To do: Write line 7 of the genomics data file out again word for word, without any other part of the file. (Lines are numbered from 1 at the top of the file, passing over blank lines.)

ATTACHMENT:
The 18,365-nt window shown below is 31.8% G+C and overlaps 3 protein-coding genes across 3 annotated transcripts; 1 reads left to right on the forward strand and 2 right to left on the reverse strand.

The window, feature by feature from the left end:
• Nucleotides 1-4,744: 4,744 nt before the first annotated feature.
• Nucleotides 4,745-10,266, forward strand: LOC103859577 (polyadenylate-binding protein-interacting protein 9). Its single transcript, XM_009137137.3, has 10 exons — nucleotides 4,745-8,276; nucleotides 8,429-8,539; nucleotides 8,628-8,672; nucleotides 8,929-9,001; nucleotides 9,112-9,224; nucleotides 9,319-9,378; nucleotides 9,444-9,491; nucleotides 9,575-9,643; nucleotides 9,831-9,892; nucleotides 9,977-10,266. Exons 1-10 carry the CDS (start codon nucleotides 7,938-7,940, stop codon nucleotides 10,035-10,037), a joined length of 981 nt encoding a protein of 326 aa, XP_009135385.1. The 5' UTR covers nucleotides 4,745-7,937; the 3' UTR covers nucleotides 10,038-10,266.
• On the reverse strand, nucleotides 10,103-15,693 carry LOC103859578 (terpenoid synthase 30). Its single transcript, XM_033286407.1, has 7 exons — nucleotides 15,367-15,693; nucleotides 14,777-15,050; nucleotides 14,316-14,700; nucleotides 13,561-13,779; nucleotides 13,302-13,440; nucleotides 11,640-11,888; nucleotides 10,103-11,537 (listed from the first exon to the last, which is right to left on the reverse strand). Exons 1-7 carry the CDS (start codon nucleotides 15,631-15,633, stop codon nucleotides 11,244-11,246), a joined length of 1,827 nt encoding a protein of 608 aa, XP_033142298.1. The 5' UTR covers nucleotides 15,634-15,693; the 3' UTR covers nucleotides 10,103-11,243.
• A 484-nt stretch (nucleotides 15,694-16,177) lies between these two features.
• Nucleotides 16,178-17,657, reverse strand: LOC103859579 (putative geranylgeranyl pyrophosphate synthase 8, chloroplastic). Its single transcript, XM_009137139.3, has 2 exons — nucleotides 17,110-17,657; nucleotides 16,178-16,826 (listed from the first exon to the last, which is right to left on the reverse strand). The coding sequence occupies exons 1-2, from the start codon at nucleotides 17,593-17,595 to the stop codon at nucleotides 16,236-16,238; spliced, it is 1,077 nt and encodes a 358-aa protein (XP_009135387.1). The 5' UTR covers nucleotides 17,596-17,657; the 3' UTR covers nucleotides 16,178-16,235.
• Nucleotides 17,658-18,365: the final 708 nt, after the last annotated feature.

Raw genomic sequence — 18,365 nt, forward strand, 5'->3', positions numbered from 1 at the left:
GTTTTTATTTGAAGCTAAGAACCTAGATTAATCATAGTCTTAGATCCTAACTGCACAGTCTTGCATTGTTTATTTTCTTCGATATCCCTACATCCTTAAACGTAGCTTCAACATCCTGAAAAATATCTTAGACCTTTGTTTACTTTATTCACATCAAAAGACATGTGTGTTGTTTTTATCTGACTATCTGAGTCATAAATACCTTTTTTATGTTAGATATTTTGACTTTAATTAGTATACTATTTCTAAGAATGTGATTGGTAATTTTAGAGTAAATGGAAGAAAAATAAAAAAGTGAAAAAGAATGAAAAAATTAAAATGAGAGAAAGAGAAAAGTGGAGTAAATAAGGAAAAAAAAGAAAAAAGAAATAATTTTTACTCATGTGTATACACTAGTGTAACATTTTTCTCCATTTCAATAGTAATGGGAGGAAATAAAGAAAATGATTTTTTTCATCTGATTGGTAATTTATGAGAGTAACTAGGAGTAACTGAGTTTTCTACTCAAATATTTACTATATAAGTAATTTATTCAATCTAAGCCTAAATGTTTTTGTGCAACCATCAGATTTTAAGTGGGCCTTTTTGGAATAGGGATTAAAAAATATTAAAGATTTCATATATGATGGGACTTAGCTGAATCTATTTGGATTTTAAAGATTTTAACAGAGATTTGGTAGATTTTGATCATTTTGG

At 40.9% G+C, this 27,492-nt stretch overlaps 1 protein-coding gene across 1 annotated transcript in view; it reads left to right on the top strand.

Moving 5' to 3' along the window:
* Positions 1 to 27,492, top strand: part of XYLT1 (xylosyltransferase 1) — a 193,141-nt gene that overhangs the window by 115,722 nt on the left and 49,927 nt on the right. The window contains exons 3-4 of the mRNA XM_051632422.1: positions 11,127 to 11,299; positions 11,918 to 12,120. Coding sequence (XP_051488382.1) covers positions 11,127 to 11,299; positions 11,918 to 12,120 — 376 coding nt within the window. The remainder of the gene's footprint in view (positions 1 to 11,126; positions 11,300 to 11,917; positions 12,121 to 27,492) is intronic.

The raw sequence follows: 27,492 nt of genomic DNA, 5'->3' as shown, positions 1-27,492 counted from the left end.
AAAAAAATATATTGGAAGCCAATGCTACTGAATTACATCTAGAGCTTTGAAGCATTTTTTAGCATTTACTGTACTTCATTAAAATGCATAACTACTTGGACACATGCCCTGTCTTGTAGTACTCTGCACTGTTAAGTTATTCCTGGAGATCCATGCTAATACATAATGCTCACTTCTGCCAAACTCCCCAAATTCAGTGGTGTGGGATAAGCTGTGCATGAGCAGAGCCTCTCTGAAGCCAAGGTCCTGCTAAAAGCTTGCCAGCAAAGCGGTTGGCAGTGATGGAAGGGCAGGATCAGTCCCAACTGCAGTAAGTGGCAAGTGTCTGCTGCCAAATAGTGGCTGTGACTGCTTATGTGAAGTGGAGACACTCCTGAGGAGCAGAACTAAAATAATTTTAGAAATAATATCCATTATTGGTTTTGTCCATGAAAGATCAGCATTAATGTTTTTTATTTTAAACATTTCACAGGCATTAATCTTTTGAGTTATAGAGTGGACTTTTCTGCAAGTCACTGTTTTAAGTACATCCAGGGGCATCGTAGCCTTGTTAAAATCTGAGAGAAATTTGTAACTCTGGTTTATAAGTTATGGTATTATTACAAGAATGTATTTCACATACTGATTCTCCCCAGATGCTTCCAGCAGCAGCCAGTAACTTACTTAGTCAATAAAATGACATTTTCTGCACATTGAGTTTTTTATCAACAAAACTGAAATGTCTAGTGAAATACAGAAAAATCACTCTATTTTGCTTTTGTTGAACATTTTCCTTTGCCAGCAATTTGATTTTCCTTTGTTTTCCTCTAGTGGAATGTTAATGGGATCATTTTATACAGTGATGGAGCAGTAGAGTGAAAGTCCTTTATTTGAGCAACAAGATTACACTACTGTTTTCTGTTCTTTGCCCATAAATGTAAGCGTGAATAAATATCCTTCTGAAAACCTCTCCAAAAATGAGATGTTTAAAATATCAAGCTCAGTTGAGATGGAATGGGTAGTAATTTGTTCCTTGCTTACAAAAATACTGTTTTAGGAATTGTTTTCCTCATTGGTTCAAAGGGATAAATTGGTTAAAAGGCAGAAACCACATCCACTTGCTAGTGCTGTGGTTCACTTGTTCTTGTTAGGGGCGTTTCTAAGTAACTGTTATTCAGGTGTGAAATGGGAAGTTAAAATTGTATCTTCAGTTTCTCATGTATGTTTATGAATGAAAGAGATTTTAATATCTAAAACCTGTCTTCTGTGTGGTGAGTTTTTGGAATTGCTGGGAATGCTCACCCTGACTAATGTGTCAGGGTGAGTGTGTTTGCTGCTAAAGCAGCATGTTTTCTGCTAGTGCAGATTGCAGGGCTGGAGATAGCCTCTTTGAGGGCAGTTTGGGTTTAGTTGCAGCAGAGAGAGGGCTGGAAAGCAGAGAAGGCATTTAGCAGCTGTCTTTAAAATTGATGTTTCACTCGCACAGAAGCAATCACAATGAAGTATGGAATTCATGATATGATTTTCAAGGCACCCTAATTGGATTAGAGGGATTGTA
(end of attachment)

• Nucleotides 16,178-17,657, reverse strand: LOC103859579 (putative geranylgeranyl pyrophosphate synthase 8, chloroplastic). Its single transcript, XM_009137139.3, has 2 exons — nucleotides 17,110-17,657; nucleotides 16,178-16,826 (listed from the first exon to the last, which is right to left on the reverse strand). The coding sequence occupies exons 1-2, from the start codon at nucleotides 17,593-17,595 to the stop codon at nucleotides 16,236-16,238; spliced, it is 1,077 nt and encodes a 358-aa protein (XP_009135387.1). The 5' UTR covers nucleotides 17,596-17,657; the 3' UTR covers nucleotides 16,178-16,235.